Indicators show Brazilian economy poised for growth

. Nov 29, 2017
brazilian economy recovery gdp growth The OECD believes that the Brazilian economy will grow in 2018. Photo: Rodrigo Czekalski/DAF
brazilian economy recovery gdp growth

The OECD believes that the Brazilian economy will grow in 2018. Photo: Rodrigo Czekalski/DAF

Brazil is set to pull out of the most severe recession in its history, according to global growth projections from the Organization for Economic Cooperation and Development (OECD). While the country’s government was quick to announce its first quarter of growth since 2013 in June this year, global economists are now also recognizing the recession’s end.

The OECD predicted that Brazil’s GDP growth would remain at 0.7 percent for the remainder of 2017, but projected it would rise between 1.6 and 1.9 percent in 2018. The economy is expected to grow further in 2019 by an estimated 2.3 percent. The projected figures are a striking contrast to 2016, when the Brazilian economy shrank by 3.6 percent over the course of the year.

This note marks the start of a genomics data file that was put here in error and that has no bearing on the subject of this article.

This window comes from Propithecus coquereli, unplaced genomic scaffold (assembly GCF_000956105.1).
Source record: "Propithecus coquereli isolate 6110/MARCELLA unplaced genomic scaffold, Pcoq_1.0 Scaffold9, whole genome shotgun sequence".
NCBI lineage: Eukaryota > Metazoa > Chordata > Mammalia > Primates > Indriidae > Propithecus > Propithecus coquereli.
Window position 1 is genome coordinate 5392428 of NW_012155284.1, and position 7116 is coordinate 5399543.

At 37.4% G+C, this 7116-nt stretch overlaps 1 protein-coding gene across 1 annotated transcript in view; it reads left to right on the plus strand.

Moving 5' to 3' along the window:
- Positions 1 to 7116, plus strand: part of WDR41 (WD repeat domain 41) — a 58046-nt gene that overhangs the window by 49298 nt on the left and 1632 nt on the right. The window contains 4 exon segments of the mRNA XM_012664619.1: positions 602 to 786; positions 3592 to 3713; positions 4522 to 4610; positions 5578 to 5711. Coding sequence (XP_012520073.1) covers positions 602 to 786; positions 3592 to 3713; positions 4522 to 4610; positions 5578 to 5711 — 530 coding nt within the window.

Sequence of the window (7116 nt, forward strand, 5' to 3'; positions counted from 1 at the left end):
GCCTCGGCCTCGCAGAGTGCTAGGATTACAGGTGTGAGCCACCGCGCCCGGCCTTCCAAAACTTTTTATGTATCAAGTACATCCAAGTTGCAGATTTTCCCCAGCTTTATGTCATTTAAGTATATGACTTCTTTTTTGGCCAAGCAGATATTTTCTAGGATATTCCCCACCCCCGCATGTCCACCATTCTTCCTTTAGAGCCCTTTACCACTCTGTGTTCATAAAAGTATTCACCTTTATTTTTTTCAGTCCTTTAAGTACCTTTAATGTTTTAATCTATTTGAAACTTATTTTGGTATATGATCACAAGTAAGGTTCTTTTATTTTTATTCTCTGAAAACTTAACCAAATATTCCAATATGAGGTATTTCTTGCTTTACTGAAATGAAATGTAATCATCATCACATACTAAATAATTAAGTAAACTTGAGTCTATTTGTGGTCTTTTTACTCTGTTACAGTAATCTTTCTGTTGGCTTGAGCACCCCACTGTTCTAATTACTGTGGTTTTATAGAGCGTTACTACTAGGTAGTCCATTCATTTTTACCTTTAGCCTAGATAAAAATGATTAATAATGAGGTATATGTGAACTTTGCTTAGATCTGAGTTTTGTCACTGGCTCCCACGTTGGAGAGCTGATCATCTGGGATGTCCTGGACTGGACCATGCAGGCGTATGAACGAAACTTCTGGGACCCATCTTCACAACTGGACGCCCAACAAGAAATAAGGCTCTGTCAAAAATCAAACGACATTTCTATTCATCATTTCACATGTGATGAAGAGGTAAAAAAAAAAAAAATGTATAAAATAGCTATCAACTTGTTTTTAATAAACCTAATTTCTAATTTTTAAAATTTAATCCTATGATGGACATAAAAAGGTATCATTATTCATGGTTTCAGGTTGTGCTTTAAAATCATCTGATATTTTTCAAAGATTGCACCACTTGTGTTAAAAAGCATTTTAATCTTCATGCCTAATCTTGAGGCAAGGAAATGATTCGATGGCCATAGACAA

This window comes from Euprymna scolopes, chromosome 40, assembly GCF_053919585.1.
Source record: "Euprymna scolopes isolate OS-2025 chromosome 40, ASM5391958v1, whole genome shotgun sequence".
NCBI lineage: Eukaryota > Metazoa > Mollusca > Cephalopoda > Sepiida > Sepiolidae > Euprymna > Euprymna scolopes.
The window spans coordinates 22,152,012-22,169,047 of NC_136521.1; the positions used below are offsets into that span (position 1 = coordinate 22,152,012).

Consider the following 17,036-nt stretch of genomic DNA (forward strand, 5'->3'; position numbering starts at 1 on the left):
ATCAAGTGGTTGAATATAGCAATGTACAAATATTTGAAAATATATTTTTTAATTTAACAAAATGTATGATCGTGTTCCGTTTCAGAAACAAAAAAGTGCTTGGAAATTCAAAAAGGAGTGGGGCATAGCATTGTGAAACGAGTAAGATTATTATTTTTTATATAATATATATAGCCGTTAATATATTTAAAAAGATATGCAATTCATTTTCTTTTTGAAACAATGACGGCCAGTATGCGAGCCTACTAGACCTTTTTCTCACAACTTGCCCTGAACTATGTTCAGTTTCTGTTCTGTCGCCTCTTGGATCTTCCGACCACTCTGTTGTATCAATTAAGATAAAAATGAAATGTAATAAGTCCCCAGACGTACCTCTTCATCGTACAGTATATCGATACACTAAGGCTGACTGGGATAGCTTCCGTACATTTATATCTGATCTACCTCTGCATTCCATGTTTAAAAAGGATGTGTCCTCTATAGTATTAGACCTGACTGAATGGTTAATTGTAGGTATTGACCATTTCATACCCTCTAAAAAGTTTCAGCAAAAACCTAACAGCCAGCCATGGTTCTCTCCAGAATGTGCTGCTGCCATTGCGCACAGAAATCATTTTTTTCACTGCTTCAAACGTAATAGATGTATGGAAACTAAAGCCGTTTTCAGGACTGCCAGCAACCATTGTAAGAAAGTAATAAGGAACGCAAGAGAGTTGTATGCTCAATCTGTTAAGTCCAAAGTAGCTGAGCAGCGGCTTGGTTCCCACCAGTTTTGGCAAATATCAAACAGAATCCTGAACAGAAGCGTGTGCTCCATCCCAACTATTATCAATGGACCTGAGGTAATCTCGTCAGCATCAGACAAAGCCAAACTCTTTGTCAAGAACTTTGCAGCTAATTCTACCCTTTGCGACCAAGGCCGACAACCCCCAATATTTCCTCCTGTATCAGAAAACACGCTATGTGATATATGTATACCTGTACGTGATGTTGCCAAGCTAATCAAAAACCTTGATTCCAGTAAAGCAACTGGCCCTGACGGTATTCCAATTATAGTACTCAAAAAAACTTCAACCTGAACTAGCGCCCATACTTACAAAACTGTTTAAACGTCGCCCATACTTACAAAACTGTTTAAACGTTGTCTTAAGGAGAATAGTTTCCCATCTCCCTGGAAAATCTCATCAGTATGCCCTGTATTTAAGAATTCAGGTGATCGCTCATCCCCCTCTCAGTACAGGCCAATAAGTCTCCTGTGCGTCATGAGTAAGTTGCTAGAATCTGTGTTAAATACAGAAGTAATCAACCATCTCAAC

</p> <p>Although growth will be sensitive to political developments, the OECD’s new report states that unemployment is showing its first signs of decline. Additionally, the organization points out that inflation is currently below the 4.5 percent target, and could lead to intensified economic <a href="">growth</a> for Brazil in the coming year through lower interest rates and better chances for investment recovery. However, the organization’s report also strongly emphasizes that controversial welfare reforms must proceed for growth and economic recovery to continue.</p> <p>While the OECD points out that credit for businesses has yet to pick up, new research from the Getulio Vargas Foundation (<a href="">FGV</a>) points to further economic hope for Brazil. FGV’s most recent survey shows that consumer confidence has reached its highest level since October 2014, rising by 3.1 points to 86.8 points. This is an increase of 8.9 points in comparison to the same period from the previous calendar.</p> <p>The survey saw the Current Situation Index (ISA) increase for the fourth consecutive month, registering a 1.3 point growth in November and bringing the total score to 74.5 points. This is the highest ISA score since June 2015, indicating optimism among consumers for Brazil’s current economic scenario. Consumers also expressed hope for the near future via FGV’s Expectations Index (IE), which also rose to the index’s highest since April 2014 (99.6 points) and scored 96.0 points.</p> <p>Furthermore, Brazilians reported improved perceptions of family finances, with consumer satisfaction rising by 1.9 points to a total of 69. Optimism for the future is also echoed here, increasing by 1 point to 93 points. This is the most hopeful Brazilians have been about family finances since October 2014, when consumer optimism amounted to 96.4 points.</p> <p>Brazilians also expressed intentions to buy durable goods, reaching its highest level since November 2014 despite five months of consecutive decline. November 2017’s indicator grew by 11.1 points, bringing the total score to 82.4. It remained just a few points shy of the score obtained three years earlier (87.2).</p> <p>Overall, FGV found that confidence increased among three of the four income brackets surveyed in November 2017. Expectations for improvements in the near future boosted confidence in families with an income of more than 9,600 BRL per month, where the study recorded the highest increases in confidence. Confidence among families earning between 2,100 BRL and 4,800 BRL per month declined by 0.6 points, however this was the only group that dropped.</p> <p>These follow other positive developments for the Brazilian economy, including a note from the Central Bank observing that the country’s economic activity index had risen more than expected in September. Overall, both Brazilian and international economic bodies are anticipating a gradual economic recovery based on current trends.

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